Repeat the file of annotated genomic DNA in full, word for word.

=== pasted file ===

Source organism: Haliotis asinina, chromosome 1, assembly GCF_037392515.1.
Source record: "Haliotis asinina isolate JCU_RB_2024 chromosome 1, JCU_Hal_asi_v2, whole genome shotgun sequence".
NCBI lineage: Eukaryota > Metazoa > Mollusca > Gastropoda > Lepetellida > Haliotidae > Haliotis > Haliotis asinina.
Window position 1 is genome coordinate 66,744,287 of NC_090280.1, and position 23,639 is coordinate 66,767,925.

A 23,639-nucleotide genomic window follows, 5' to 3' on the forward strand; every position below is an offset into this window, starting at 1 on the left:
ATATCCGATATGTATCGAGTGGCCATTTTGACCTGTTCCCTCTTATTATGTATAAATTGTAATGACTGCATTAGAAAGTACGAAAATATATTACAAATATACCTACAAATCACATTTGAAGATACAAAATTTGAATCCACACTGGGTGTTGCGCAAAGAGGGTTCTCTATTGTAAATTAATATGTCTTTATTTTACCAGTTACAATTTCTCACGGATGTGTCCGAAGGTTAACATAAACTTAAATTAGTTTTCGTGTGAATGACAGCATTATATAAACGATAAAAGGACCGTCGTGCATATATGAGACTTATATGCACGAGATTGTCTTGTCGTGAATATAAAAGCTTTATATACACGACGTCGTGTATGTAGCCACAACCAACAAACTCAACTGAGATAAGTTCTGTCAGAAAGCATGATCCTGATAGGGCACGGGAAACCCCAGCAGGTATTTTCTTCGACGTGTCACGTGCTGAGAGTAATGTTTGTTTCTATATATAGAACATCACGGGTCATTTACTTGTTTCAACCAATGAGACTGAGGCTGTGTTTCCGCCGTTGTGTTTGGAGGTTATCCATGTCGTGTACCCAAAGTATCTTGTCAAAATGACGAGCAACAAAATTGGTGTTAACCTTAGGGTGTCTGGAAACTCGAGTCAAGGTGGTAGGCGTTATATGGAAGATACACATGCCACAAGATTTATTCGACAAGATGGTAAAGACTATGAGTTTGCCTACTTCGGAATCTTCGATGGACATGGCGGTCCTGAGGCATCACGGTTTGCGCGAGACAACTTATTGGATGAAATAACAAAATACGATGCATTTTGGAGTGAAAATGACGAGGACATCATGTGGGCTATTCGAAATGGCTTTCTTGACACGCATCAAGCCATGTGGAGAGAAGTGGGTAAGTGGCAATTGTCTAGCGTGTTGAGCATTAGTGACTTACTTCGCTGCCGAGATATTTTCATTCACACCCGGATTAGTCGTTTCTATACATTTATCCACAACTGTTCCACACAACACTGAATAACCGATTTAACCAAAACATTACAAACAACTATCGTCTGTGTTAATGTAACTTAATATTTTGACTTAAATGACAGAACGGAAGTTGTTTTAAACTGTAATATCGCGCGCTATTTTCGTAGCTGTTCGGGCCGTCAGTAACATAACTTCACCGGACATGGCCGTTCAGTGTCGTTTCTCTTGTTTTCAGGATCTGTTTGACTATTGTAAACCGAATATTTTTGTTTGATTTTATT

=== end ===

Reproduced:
Source organism: Haliotis asinina, chromosome 1, assembly GCF_037392515.1.
Source record: "Haliotis asinina isolate JCU_RB_2024 chromosome 1, JCU_Hal_asi_v2, whole genome shotgun sequence".
NCBI lineage: Eukaryota > Metazoa > Mollusca > Gastropoda > Lepetellida > Haliotidae > Haliotis > Haliotis asinina.
Window position 1 is genome coordinate 66,744,287 of NC_090280.1, and position 23,639 is coordinate 66,767,925.

A 23,639-nucleotide genomic window follows, 5' to 3' on the forward strand; every position below is an offset into this window, starting at 1 on the left:
ATATCCGATATGTATCGAGTGGCCATTTTGACCTGTTCCCTCTTATTATGTATAAATTGTAATGACTGCATTAGAAAGTACGAAAATATATTACAAATATACCTACAAATCACATTTGAAGATACAAAATTTGAATCCACACTGGGTGTTGCGCAAAGAGGGTTCTCTATTGTAAATTAATATGTCTTTATTTTACCAGTTACAATTTCTCACGGATGTGTCCGAAGGTTAACATAAACTTAAATTAGTTTTCGTGTGAATGACAGCATTATATAAACGATAAAAGGACCGTCGTGCATATATGAGACTTATATGCACGAGATTGTCTTGTCGTGAATATAAAAGCTTTATATACACGACGTCGTGTATGTAGCCACAACCAACAAACTCAACTGAGATAAGTTCTGTCAGAAAGCATGATCCTGATAGGGCACGGGAAACCCCAGCAGGTATTTTCTTCGACGTGTCACGTGCTGAGAGTAATGTTTGTTTCTATATATAGAACATCACGGGTCATTTACTTGTTTCAACCAATGAGACTGAGGCTGTGTTTCCGCCGTTGTGTTTGGAGGTTATCCATGTCGTGTACCCAAAGTATCTTGTCAAAATGACGAGCAACAAAATTGGTGTTAACCTTAGGGTGTCTGGAAACTCGAGTCAAGGTGGTAGGCGTTATATGGAAGATACACATGCCACAAGATTTATTCGACAAGATGGTAAAGACTATGAGTTTGCCTACTTCGGAATCTTCGATGGACATGGCGGTCCTGAGGCATCACGGTTTGCGCGAGACAACTTATTGGATGAAATAACAAAATACGATGCATTTTGGAGTGAAAATGACGAGGACATCATGTGGGCTATTCGAAATGGCTTTCTTGACACGCATCAAGCCATGTGGAGAGAAGTGGGTAAGTGGCAATTGTCTAGCGTGTTGAGCATTAGTGACTTACTTCGCTGCCGAGATATTTTCATTCACACCCGGATTAGTCGTTTCTATACATTTATCCACAACTGTTCCACACAACACTGAATAACCGATTTAACCAAAACATTACAAACAACTATCGTCTGTGTTAATGTAACTTAATATTTTGACTTAAATGACAGAACGGAAGTTGTTTTAAACTGTAATATCGCGCGCTATTTTCGTAGCTGTTCGGGCCGTCAGTAACATAACTTCACCGGACATGGCCGTTCAGTGTCGTTTCTCTTGTTTTCAGGATCTGTTTGACTATTGTAAACCGAATATTTTTGTTTGATTTTATT